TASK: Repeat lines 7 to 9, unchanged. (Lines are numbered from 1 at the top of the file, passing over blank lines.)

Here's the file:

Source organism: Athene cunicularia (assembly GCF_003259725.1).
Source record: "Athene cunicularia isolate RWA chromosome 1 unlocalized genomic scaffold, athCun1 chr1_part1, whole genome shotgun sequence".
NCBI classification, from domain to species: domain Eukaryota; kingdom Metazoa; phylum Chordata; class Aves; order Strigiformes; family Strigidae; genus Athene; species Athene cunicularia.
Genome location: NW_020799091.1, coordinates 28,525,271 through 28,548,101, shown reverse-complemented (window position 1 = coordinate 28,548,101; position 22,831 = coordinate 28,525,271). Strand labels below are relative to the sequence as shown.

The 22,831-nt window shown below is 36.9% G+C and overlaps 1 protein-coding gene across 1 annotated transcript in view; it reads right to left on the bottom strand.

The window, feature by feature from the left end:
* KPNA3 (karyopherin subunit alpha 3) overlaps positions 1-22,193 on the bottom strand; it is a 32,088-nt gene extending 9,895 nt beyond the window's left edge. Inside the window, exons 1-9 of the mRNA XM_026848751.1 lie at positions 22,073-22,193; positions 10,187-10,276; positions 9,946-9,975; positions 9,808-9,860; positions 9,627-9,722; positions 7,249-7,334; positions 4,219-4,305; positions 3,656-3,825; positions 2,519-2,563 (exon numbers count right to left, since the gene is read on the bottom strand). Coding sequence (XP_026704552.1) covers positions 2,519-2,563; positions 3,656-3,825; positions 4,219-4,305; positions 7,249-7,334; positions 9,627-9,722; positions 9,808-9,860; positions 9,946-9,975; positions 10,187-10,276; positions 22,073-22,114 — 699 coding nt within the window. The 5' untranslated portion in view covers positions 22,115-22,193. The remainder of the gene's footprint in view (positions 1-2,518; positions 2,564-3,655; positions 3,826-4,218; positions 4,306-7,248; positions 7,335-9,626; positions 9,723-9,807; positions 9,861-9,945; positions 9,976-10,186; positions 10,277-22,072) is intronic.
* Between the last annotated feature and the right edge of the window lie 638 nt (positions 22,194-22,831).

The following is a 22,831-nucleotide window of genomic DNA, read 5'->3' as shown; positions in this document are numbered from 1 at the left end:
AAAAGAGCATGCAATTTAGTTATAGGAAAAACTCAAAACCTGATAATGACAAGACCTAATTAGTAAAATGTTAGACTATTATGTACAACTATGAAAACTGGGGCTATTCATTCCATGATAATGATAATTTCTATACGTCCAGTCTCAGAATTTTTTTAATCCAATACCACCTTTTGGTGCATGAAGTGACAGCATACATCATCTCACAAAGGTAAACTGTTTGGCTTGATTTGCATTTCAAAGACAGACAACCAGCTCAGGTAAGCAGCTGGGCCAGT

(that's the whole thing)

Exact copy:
* KPNA3 (karyopherin subunit alpha 3) overlaps positions 1-22,193 on the bottom strand; it is a 32,088-nt gene extending 9,895 nt beyond the window's left edge. Inside the window, exons 1-9 of the mRNA XM_026848751.1 lie at positions 22,073-22,193; positions 10,187-10,276; positions 9,946-9,975; positions 9,808-9,860; positions 9,627-9,722; positions 7,249-7,334; positions 4,219-4,305; positions 3,656-3,825; positions 2,519-2,563 (exon numbers count right to left, since the gene is read on the bottom strand). Coding sequence (XP_026704552.1) covers positions 2,519-2,563; positions 3,656-3,825; positions 4,219-4,305; positions 7,249-7,334; positions 9,627-9,722; positions 9,808-9,860; positions 9,946-9,975; positions 10,187-10,276; positions 22,073-22,114 — 699 coding nt within the window. The 5' untranslated portion in view covers positions 22,115-22,193. The remainder of the gene's footprint in view (positions 1-2,518; positions 2,564-3,655; positions 3,826-4,218; positions 4,306-7,248; positions 7,335-9,626; positions 9,723-9,807; positions 9,861-9,945; positions 9,976-10,186; positions 10,277-22,072) is intronic.
* Between the last annotated feature and the right edge of the window lie 638 nt (positions 22,194-22,831).

The following is a 22,831-nucleotide window of genomic DNA, read 5'->3' as shown; positions in this document are numbered from 1 at the left end: